Everywhere from Eastern Europe to Argentina, from Seattle to Bombay, anarchist ideas and principles are generating new radical dreams and visions. Often their exponents do not call themselves “anarchists”. There are a host of other names: autonomism, anti-authoritarianism, horizontality, Zapatismo, direct democracy... Still, everywhere one finds the same core principles: decentralization, voluntary association, mutual aid, ... (From: TheAnarchistLibrary.org.) Part 1: Art Communism and Artificial Scarcity
We would like to offer some initial thoughts on exactly how the art world can operate simultaneously as a dream of liberation, and a structure of exclusion; how its guiding principle is both that everyone should really be an artist, and that this is absolutely and irrevocably not the case. The art world is still founded on Romantic principles; these have never gone away; but the Romantic legacy contains two notions, one, a kind of democratic notion of genius as an essential aspect of any human being, even if it can only be realized in some collective way, and another, that those things that really matter are always the product of some individual heroic genius. The art world, essentially, ... (From: TheAnarchistLibrary.org.) THE BIG PICTURE is David Graeber’s picture: An anthropologist, anarchist, and activist based at Goldsmiths, University of London, Graeber adopts a bracingly wide-angle view in our era of specialization. His acclaimed 2011 book Debt: The First 5,000 Years poses a sweeping rereading of obligation, exchange, and value; his numerous writings on the alternative political models provided by direct democracy and direct action have found a wide audience beyond the social sciences. He has also put his voice to use, having long participated in global protest movements such as Occupy Wall Street and its myriad national and international offshoots (for which he has become a somewhat reluctant icon). Here, Graeber talks to Artforum editor Michelle... (From: TheAnarchistLibrary.org.) Abstract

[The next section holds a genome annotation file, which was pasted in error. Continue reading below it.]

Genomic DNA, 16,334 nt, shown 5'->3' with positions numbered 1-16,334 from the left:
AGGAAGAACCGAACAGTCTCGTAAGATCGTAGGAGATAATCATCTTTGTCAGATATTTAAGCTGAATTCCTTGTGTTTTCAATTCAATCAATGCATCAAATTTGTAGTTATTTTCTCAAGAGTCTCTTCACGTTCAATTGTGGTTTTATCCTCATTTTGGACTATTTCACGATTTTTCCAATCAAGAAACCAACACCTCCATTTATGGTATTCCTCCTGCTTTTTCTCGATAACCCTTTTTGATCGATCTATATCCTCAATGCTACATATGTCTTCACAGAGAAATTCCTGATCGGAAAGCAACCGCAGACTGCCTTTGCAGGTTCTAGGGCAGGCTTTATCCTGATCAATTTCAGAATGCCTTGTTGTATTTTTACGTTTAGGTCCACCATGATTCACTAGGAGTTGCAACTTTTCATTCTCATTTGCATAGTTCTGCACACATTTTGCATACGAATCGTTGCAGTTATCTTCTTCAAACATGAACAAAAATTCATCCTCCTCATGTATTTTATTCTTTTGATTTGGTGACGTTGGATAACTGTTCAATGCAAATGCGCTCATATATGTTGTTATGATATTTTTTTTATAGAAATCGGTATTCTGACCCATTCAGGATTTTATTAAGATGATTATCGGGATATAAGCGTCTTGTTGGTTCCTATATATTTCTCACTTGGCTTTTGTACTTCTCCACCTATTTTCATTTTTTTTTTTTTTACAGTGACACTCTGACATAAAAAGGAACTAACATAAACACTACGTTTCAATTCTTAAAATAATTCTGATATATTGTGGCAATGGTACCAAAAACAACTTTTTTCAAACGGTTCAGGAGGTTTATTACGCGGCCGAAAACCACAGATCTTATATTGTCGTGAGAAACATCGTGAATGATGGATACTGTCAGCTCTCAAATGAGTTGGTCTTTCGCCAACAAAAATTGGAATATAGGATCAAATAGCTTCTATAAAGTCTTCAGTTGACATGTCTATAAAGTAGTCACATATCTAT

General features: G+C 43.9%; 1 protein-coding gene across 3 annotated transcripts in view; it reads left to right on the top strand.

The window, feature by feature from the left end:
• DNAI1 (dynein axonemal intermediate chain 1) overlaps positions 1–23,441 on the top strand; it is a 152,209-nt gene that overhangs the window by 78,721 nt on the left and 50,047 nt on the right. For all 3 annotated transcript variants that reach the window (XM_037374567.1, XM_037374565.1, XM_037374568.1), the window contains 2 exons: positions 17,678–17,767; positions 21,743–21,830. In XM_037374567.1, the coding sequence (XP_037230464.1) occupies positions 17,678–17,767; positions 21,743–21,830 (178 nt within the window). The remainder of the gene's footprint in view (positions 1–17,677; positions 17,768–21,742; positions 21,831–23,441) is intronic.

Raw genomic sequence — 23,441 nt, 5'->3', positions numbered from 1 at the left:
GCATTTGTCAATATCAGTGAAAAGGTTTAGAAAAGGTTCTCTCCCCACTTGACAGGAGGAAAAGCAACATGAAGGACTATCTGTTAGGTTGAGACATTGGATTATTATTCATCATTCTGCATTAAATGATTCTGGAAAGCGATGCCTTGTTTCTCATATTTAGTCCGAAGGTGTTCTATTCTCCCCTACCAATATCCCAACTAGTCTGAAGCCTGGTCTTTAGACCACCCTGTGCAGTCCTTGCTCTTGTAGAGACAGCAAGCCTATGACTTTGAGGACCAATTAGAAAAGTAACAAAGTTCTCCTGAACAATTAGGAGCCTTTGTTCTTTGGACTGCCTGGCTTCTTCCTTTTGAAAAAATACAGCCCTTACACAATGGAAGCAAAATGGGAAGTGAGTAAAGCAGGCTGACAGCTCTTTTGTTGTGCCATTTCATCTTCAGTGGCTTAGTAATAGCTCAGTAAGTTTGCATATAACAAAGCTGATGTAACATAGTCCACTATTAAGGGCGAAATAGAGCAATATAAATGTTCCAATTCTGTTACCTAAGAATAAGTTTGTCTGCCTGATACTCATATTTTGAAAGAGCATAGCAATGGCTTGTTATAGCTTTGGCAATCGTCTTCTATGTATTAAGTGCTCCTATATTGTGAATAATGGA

Many of the internal changes within anthropology as a discipline—particularly the “postmodern turn” of the 1980s—can only be understood in the context of broader changes in the class composition of the societies in which university departments exist, and, in particular, the role of the university in the reproduction of a professional-managerial class that has come to displace any working-class elements in what pass for mainstream “left” political parties. Reflexivity, and what I call “vulgar Foucauldianism,” while dressed up as activism, seem instead to represent above all the consciousness of this class. In its place, the essay proposes a politics combining support for social move... (From: TheAnarchistLibrary.org.) Chances are you have already heard something about who anarchists are and what they are supposed to believe. Chances are almost everything you have heard is nonsense. Many people seem to think that anarchists are proponents of violence, chaos, and destruction, that they are against all forms of order and organization, or that they are crazed nihilists who just want to blow everything up. In reality, nothing could be further from the truth. Anarchists are simply people who believe human beings are capable of behaving in a reasonable fashion without having to be forced to. It is really a very simple notion. But it’s one that the rich and powerful have always found extremely dangerous.
At their very simplest, anarchist beliefs turn on t... (From: TheAnarchistLibrary.org.) I would like to write about the bullshitization of academic life: that is, the degree to which those involved in teaching and academic management spend more and more of their time involved in tasks which they secretly — or not so secretly — believe to be entirely pointless.
For a number of years now, I have been conducting research on forms of employment seen as utterly pointless by those who perform them. The proportion of these jobs is startlingly high. Surveys in Britain and Holland reveal that 37 to 40 percent of all workers there are convinced that their jobs make no meaningful contribution to the world. And there seems every reason to believe that numbers in other wealthy countries are much the same. There would app... (From: TheAnarchistLibrary.org.) You know, education, if you make the most of it, you study hard, you do your homework and you make an effort to be smart, you can do well. If you don’t, you get stuck in Iraq.
John Kerry (D-Mass.)